Foundation, Concrete and Earthquake Engineering

Hydroconsolidation of Loess Soil

Loess soil lose its strength and suffer severe volume change when it get saturated. This behavior of loess makes it susceptible to supported foundationThe volume change is the most prominent structural and physical property of it. This collapse with contact of water is sometimes called hydroconsolidation, sometimes called hydrocompaction.

Montmorillonite present in loess soil as clay mineral has great sensitivity to moisture producing an unstable soil structure. Consolidation always associated with settlement which is unexpected in foundation design, at least up to certain tolerance. 

Exchangeable ions in structure of montmorillonite
We are discussing about montmorillonite in our previous many posts; here we like to provide some information about its properties and structure. Details of it will be discussed in our upcoming post where we are going to provide clay mineralogy and soil structures, to explain different properties of soil at micro level.

The mineral structure of montmorillonite is such that exchangeable ions and water can easily take place between layers which can cause layers to separate. It is provided that montmorillonite is formed by sandwiching of silica sheets and octahedral sheets.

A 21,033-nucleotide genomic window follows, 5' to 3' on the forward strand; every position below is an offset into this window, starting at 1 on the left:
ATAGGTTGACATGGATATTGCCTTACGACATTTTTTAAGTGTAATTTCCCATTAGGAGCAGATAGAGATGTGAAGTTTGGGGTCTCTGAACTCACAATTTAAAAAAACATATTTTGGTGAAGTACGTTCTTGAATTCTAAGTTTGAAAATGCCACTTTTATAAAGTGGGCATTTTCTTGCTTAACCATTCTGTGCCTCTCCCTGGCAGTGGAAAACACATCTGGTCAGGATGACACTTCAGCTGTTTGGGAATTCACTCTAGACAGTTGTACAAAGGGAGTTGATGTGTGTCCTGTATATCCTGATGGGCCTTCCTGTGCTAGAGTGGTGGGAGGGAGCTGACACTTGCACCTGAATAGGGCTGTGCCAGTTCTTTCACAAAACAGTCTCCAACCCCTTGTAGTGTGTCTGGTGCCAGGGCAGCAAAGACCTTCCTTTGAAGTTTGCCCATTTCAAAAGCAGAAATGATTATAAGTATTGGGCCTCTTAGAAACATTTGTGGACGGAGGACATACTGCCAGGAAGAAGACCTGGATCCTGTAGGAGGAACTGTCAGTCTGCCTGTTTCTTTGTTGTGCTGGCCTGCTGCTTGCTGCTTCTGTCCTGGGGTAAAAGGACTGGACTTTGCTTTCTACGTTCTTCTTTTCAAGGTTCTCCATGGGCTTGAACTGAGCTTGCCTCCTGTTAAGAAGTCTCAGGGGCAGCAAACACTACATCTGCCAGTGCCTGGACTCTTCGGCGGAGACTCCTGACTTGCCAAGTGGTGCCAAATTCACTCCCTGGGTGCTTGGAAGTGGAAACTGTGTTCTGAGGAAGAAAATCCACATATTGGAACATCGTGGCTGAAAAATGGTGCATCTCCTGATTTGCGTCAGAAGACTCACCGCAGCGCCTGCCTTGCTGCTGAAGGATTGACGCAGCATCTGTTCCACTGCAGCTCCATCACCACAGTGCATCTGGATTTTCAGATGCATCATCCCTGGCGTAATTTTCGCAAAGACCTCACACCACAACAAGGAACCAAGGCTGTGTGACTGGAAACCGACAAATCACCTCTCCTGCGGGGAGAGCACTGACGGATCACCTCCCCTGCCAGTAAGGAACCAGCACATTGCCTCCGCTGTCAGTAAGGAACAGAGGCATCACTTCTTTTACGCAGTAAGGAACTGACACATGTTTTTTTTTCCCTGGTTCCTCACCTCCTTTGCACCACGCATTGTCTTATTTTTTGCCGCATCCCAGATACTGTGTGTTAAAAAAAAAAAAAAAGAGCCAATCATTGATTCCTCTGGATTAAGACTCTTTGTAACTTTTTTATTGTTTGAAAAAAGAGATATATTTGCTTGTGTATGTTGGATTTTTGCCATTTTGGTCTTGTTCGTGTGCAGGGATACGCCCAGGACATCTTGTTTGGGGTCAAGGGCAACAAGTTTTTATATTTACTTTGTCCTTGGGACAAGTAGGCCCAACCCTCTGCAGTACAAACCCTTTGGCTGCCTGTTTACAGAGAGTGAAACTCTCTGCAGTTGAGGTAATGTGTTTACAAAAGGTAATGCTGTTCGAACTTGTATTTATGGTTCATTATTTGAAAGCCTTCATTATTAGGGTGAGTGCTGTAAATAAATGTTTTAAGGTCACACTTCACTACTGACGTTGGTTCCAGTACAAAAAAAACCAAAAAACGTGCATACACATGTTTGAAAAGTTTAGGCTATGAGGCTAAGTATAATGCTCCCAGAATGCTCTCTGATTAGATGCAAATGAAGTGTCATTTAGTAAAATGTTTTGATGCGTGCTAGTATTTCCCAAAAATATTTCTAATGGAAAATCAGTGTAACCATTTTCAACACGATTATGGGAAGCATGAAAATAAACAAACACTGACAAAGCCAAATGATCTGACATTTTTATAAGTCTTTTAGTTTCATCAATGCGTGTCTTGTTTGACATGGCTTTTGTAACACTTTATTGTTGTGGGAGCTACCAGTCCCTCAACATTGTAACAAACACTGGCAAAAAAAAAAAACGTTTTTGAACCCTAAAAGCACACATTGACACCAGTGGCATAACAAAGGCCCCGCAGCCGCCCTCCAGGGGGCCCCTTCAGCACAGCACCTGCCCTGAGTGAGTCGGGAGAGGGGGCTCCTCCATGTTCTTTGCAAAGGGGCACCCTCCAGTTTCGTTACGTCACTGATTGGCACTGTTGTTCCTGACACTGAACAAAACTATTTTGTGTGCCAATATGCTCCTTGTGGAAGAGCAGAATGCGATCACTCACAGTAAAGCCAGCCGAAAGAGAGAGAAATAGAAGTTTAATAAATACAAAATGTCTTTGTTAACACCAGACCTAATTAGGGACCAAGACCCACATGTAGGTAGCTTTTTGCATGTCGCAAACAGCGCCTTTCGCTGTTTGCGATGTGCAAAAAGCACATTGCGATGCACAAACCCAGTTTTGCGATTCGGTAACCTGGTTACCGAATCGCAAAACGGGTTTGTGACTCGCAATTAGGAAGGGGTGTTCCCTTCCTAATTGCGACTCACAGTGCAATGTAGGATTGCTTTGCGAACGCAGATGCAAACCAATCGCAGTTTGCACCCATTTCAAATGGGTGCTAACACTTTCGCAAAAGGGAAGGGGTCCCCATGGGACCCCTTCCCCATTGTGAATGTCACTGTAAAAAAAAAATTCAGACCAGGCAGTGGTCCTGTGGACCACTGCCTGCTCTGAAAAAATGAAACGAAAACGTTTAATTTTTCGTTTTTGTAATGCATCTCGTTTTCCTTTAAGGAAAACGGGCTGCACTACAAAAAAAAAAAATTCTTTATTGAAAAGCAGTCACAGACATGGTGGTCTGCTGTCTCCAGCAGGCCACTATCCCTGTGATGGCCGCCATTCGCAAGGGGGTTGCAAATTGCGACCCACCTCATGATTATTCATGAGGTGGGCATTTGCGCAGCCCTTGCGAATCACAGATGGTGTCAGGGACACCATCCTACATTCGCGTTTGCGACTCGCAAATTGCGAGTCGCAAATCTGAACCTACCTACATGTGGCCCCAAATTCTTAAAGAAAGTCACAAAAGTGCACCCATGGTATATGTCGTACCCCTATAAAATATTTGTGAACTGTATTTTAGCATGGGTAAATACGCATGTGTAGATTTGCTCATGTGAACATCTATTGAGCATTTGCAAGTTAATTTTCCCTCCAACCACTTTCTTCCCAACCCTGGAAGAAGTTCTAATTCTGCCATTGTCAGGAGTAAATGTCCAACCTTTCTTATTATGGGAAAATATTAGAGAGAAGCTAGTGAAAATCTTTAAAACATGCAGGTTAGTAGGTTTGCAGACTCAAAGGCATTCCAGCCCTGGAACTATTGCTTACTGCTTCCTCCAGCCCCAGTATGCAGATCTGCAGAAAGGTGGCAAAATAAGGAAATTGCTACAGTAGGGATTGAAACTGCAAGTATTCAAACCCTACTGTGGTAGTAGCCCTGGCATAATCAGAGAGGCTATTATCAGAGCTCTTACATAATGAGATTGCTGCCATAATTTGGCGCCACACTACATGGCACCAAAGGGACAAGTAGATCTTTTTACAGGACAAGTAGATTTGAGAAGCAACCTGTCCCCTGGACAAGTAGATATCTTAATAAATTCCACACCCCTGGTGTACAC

So we have idea about affinity of montmorillonite to water. This structure makes its susceptible to large volume change which can be determined by activity of clay soil as discussed in previous post.
The montmorillonite swells when it gains water into its lattice structure and reverse when water is removed from it due to seasonal or other causes. It has low internal friction and high plasticity when it is in moist state. Now a question may arise, under saturation montmorillonite swells, why does loess settle or collapse under saturation?

The answer is swelling behavior is valid when total swell mass has majority portion of clay (montmorillonite). But in loess there have little clay content that just coat silt particles and shows temporary cohesion resulting high strength before getting wet. 
Consolidation of loess soil results entire ground to collapse
When loess soil gains moisture, the bonds provided by clay content and also calcite (low content) becomes weak and dramatically reduce soil strength from its previous dry state.

So a localized collapse or consolidation is observed to undergo with a slight change in

-moisture content

-clay content

Thus, saturation of loess soil results consolidation of it under much lower stresses than that of dry. Thus in hydroconsolidation, loading is not only key factor for consolidation of soil, which is often less important contributor than moisture variation as this soil may collapse only under saturation even application of little or no loading.

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